Selecting Your Puppy

The Resource for Everything About Dogs


Selecting Your Puppy

by Michael Russell



Dog training actually begins before you have the dog. When selecting a puppy, there are several considerations to keep in mind. First, you must decide why you want a dog. That is different than deciding why you want a puppy. Puppies are cute and cuddly and masters at capturing your heart. But puppies turn into dogs?little dogs, big dogs, hairy dogs, hairless dogs, high maintenance dogs, attention seeking dogs, independent dogs, lap dogs, herding dogs, roving dogs, digging dogs? In other words, you need to consider your final desires for a companion versus the breed?s natural characteristics. You also need to consider what you are able to commit to as far as dog training in youth and dog training throughout life. Do some soul searching and research to determine what you really want up front and what the requirements for dog training will be. Will you be doing the training or will you hire it done? If hiring a dog trainer, have you determined if there is a qualified dog trainer in your area? Do not begin an earnest search for a puppy until you have decided on your dog. That doesn?t mean don?t look, just don?t decide. Resist the urge to give in to impulse.

One of the best places to do research is to talk with a vet and with a reputable breeder about dog characteristics and what to look for in the breed. Keeping in mind that the puppy becomes a dog, also talk with a dog trainer who can tell you the quirks of the breed when it comes to dog training. If you have accessibility to dog show judges, they can be invaluable. Always buy from a reputable breeder. You will find that the few dollars more up front may very well eliminate greater expenses or heartache later.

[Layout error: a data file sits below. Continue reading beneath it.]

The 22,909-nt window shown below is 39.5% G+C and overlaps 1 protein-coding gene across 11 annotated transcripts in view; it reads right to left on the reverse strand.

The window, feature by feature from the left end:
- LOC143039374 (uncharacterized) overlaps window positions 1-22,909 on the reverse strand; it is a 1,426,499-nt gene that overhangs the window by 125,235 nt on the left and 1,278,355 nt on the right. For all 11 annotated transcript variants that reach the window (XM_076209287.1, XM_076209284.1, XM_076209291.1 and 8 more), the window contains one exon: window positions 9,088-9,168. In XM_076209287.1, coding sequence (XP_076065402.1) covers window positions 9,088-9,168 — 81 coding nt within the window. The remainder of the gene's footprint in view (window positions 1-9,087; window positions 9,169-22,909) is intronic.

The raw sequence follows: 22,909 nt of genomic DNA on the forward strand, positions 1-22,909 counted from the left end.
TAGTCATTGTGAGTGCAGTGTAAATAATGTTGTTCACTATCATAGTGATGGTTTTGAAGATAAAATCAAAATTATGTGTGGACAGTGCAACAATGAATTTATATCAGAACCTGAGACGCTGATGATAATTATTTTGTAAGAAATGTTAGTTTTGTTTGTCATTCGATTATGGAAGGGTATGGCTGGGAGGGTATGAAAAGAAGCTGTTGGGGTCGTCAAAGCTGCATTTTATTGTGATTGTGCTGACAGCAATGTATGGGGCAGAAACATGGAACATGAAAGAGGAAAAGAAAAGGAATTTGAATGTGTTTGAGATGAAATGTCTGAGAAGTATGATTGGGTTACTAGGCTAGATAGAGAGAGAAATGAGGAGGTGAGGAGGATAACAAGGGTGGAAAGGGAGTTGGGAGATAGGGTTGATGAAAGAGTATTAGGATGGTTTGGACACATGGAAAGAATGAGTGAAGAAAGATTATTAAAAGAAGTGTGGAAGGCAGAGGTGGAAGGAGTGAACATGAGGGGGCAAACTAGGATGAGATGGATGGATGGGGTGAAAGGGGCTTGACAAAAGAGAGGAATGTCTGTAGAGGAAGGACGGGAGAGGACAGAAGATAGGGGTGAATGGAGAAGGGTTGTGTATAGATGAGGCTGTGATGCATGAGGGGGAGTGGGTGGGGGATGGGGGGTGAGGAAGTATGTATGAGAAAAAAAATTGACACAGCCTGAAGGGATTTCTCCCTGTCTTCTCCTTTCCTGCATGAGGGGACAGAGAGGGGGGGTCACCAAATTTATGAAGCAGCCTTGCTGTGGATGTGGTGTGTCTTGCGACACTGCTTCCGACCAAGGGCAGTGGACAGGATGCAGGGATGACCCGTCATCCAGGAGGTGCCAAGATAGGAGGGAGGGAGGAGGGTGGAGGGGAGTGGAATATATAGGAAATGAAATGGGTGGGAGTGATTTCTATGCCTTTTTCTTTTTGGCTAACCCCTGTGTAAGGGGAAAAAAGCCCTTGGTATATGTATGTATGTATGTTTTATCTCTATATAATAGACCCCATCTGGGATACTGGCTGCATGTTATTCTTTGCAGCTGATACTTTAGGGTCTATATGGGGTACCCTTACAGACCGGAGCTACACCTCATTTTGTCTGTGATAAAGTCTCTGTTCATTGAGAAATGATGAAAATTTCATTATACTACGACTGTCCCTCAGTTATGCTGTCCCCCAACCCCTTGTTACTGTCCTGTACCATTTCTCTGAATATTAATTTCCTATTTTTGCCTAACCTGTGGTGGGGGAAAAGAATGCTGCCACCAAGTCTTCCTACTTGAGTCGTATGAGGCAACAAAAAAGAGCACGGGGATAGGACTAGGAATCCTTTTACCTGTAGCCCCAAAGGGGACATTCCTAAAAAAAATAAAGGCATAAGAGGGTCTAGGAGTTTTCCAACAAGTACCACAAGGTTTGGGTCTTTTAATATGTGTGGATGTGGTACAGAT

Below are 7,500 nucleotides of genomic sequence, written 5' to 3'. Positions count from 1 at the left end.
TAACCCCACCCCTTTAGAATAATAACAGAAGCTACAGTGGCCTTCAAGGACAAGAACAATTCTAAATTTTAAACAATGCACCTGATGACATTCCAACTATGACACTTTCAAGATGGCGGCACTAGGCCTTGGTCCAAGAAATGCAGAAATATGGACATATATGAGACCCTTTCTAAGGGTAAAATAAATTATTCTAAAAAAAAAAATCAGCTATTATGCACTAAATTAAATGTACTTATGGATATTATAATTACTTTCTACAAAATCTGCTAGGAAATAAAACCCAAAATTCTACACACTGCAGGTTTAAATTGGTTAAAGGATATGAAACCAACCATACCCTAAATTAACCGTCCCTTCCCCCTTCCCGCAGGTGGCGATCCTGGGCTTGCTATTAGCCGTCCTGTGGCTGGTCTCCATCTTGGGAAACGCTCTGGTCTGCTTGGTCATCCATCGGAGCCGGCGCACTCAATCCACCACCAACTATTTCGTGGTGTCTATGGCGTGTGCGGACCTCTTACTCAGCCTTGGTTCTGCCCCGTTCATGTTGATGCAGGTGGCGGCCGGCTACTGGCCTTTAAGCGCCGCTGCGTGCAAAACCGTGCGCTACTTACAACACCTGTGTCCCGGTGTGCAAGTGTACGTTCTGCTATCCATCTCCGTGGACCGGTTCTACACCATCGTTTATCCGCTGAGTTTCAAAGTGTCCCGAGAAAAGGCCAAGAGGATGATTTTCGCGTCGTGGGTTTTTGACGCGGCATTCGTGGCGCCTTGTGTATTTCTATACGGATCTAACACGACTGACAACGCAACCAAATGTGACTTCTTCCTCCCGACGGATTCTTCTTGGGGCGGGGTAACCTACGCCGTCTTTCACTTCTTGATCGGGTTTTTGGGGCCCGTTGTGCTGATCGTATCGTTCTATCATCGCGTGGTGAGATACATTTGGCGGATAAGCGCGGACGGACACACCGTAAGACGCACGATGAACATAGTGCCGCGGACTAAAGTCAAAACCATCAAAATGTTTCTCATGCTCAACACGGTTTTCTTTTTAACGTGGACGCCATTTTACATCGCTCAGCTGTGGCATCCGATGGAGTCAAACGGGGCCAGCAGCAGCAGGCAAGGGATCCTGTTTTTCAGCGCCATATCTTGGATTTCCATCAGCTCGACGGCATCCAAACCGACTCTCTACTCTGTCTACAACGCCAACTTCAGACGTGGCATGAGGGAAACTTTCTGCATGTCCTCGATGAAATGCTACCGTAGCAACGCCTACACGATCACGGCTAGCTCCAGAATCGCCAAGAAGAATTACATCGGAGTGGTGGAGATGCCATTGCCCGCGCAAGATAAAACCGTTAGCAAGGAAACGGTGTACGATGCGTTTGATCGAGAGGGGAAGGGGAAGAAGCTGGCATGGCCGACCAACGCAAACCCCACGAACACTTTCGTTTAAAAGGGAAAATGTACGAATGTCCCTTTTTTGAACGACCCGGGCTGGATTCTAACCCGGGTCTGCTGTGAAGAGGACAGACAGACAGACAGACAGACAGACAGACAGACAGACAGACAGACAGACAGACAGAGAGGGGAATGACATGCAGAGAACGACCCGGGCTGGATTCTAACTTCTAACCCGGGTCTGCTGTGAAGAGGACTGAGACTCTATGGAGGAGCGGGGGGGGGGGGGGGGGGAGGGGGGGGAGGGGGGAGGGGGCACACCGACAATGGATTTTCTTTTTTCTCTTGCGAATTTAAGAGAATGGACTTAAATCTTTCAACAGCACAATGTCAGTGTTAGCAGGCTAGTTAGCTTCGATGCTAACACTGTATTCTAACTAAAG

Do you want a male or a female. Remember, males mark their spots in the yard frequently and tend to take longer to dog train. Males tend to be larger than the females and they mature more slowly. Dog training can take a little longer with males. Some of the male dog?s natural tendencies are to be dominant and more aggressive; and to run off seeking a female. Neutering can reduce this. Also consider other dogs in the home. Same sex dogs in the home may work out fine?but it may result in one trying to dominate the other. You could inadvertently cause the latter years of a faithful home companion to become miserable by bring in another pet?or you could be giving it more vitality. Often an older dog can actually help with the dog training.

Females tend to be smaller. The female dog training is normally a bit easier. She does not mark her territory, but her urine can be a bit stronger and if she potties in the same area of the yard often, she can kill the grass. Females come into heat; some are rather messy which is not a good thing for a family house companion. Spaying can eliminate this issue if you are not planning to breed. There are products at the pet store to aid during this time if you plan to breed the dog.